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The Yiddish King Lear (1934)

Setting off from Vilna to spend his last days in the Holy Land, an arrogant old man spurns the youngest of his three daughters and leaves his fortune in the wrong hands.

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Credited cast:
Esther Adler ...
Gitl
Jacob Bergreen ...
Joffe
Miriam Grossman ...
Taybele
Maurice Krohner ...
David Moshele
Fannie Levenstein ...
Hanna, his wife
Eddie Pascal ...
Shamay
Jeannette Paskewich ...
Estelle
Harold Schutzman
Rose Schwartzberg ...
Diener
Anne G. Sterling ...
Attractive Girl
Morris Tarlowsky ...
Moses Choris
Morris Weisman ...
Abraham Chariff
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Setting off from Vilna to spend his last days in the Holy Land, an arrogant old man spurns the youngest of his three daughters and leaves his fortune in the wrong hands. Written by Nozz

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Der yiddishe Koenig Lear  »

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A Bundist take on Shakespeare
10 May 2006 | by See all my reviews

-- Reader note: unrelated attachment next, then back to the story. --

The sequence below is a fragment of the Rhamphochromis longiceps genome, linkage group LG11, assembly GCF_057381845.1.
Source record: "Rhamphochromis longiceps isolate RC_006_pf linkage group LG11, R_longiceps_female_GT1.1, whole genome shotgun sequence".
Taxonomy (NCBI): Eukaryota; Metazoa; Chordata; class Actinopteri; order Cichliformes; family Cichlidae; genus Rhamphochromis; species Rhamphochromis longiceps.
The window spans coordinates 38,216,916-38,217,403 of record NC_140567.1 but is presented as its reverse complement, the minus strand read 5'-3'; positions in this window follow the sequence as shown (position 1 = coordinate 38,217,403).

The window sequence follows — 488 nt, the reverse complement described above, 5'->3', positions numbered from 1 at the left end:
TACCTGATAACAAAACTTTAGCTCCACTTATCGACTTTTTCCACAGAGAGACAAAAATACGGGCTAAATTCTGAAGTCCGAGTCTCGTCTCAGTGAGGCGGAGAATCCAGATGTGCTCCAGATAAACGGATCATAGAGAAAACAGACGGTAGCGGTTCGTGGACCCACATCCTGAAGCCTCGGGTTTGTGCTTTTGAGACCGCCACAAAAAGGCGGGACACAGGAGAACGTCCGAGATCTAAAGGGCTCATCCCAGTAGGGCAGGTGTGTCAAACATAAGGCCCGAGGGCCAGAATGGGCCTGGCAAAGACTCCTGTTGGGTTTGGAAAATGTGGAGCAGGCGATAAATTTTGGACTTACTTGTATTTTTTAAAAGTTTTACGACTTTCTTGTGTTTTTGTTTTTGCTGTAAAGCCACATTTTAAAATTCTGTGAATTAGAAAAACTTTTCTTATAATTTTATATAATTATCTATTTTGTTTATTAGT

Shakespeare's King Lear play begins and ends amid unanswered questions: why did Lear decide to split up his kingdom? Why is Cordelia so curt and stubborn? What happened to the Queen? And what becomes of Gloucester and the Fool? In this self-aware version of the story (one of the characters openly remarks on the resemblance to Lear) the old man splits his wealth among his children because he is going away to end his days in the Holy Land, and his wife is there to warn him that he is not thinking things through but women in general are not much listened to. The youngest daughter angers her father because she rejects materialism, rejects an arranged marriage, and wants to study and contribute to society just like a man, but she is the noble exception; her sisters are unschooled and delight in jewelry that draws envious looks from their peers at the synagogue. With motivations thus established better than Shakespeare bothered to establish them, the movie rushes through a course that parallels King Lear in abbreviated form: no Kent, Oswald, Gloucester, Edmund, or Edgar, though the Lear character incorporates a bit of Gloucester's role. The chief villain is a son-in-law; the older sisters are not as actively evil as in Shakespeare because they belong to an old order in which women counted for little. Up against the patriarch in this movie, even the Fool does not have the backbone that he has in the Shakespeare version. But the character paralleling the King of France, who marries the good daughter and ultimately cares for the old man when no one else will, is a representative of the new order-- a clean-shaven intellectual with learning that extends beyond religious studies. (He's the one who knows his Shakespeare.) Evidently the audience is to understand that the enlightened new Russia will overcome the social distortions of the past generations. The scenery, make-up, and acting seem to be straight from the Yiddish stage, for better or worse. The subtitles occasionally blunder (surely the wife's name is "Hannah Leah," not "Hannah Lear"), but they deal with length in an interesting way: instead of chopping a long remark into two in order to fit it onto the bottom of the screen, they scroll the lines at the bottom of the screen like credits. At first it's distracting, but it does give the audience more time to read the text. As a play, "The Jewish King Lear" had been a great success. The film actors present it with respect and confidence, though in a style that must necessarily strike us as antique.


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